A Short History of the English dictionary
- Dr Samuel Johnson's Dictionary of the English Language has 43,500 headwords. Planning began in 1747 and production took six years. The dictionary has 118,000 supporting quotations to illustrate how the words were used over history, but quotes only from books published after the death of Sir Philip Sidney (1586)
- Noah Webster's American Dictionary has 70,000 headwords and took 15 years to produce.
- Richardson produced a dictionary that lacked definitions but had illustrative quotations.
- Guest established the Philological Society.
- Mid-year, the Philological Society established an unregistered word committee to identify words not in current dictionaries. In November, Trench presented paper on some deficiencies in English dictionaries to the Philological Society. He proposed a dictionary of all English words from all published English works to be called the New English Dictionary (NED).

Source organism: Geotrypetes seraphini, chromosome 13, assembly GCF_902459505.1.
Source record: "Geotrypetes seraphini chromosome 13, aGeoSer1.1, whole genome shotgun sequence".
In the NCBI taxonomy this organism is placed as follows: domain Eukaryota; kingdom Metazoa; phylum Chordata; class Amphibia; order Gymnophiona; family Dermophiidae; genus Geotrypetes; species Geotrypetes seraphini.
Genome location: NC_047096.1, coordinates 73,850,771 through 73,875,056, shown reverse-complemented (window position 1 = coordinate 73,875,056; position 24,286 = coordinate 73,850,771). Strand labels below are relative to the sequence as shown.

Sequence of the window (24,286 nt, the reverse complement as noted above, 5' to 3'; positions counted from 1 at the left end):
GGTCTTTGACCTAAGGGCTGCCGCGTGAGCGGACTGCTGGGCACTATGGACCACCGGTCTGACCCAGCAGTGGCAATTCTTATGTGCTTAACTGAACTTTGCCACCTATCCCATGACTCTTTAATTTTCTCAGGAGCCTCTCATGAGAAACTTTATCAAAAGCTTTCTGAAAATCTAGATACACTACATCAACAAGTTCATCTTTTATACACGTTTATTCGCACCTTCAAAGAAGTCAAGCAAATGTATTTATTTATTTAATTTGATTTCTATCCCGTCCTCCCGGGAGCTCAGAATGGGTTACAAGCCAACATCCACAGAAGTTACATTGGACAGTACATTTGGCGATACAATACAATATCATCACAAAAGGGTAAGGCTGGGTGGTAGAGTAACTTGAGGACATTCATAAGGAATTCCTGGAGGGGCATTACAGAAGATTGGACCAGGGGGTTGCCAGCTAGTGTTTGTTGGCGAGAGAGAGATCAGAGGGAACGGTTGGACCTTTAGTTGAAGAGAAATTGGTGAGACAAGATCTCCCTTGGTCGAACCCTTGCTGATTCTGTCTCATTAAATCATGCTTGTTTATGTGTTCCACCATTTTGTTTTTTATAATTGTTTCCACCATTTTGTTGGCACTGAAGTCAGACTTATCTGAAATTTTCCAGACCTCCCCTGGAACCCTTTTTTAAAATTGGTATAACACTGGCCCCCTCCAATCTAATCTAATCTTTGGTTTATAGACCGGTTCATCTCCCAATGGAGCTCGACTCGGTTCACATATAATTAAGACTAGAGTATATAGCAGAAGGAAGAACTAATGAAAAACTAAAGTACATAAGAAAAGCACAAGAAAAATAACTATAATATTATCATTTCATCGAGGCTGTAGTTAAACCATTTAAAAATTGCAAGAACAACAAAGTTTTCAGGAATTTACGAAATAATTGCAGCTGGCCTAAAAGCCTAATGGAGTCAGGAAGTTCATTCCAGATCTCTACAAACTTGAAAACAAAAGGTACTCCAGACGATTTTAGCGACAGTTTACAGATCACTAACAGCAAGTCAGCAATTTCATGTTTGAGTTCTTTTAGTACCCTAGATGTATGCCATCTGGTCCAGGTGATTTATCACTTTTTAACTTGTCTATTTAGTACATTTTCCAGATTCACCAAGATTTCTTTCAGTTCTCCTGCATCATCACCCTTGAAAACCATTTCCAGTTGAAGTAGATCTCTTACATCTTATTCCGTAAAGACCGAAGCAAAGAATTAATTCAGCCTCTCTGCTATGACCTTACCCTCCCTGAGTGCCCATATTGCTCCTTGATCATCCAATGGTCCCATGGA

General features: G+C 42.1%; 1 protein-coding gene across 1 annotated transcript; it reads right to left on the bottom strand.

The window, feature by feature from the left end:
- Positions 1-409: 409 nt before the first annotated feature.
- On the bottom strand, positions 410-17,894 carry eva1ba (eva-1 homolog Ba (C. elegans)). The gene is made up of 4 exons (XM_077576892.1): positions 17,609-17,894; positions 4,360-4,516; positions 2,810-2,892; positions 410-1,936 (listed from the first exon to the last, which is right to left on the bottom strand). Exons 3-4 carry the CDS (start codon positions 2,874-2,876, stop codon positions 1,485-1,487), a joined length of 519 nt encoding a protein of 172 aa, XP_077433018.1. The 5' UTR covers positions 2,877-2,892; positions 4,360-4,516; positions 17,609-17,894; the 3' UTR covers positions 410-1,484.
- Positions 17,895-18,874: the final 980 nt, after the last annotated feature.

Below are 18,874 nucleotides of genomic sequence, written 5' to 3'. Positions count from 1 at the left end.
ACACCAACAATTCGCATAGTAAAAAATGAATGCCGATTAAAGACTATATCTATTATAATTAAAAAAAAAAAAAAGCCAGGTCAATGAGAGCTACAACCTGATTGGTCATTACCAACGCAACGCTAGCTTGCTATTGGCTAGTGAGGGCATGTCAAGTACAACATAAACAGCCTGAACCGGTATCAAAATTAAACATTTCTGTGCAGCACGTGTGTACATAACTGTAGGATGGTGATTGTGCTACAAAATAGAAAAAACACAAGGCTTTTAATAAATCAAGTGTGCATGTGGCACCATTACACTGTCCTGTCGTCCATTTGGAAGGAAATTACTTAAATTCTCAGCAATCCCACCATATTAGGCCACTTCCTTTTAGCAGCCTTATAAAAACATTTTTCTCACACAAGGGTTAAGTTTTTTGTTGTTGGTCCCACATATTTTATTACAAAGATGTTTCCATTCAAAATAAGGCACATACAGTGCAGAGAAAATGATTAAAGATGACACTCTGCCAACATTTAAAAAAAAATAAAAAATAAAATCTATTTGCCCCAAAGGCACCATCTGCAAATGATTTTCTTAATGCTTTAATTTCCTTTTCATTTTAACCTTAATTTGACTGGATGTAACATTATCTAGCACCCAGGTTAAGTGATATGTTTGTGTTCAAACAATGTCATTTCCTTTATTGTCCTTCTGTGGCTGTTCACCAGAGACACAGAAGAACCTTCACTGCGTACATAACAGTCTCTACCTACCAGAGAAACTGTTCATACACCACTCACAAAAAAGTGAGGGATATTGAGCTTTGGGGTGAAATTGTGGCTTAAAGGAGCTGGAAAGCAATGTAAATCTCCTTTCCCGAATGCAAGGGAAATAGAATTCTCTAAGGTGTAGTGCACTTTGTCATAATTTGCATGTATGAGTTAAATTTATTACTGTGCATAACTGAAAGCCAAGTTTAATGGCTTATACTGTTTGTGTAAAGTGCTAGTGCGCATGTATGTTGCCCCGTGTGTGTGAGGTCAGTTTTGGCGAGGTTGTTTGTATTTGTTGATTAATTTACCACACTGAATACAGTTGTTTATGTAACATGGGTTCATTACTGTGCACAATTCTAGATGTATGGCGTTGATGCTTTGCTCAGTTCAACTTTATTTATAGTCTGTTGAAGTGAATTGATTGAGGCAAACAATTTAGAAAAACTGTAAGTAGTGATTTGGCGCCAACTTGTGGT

- NED project begun.
- On 12 May the NED plan was published. NED was also called the Philological Society Dictionary (PSD) Herbert
Coleridge was the first editor of the PSD/NED. Periods of books to be read:
- 1250–1526, publication of the first New Testament in English
- 1526–1674, death of Milton
- 1674–1858, formal start of project
- Frederick James Furnivall was the second editor of the PSD/NED.
- James Murray was the third editor of the PSD/NED.
- Oxford English Dictionary, first edition, published with 12 volumes, 414,825 headwords and 1,827,306 citations.
Most modern dictionaries of English are based on a corpus: a collection of extracts or complete works that meet the collators' or editors' criteria. These will often have millions of words and perhaps include oral as well as written and edited works.
English Corpus sources
Google ngram viewer shows the usage of words and phrases over time.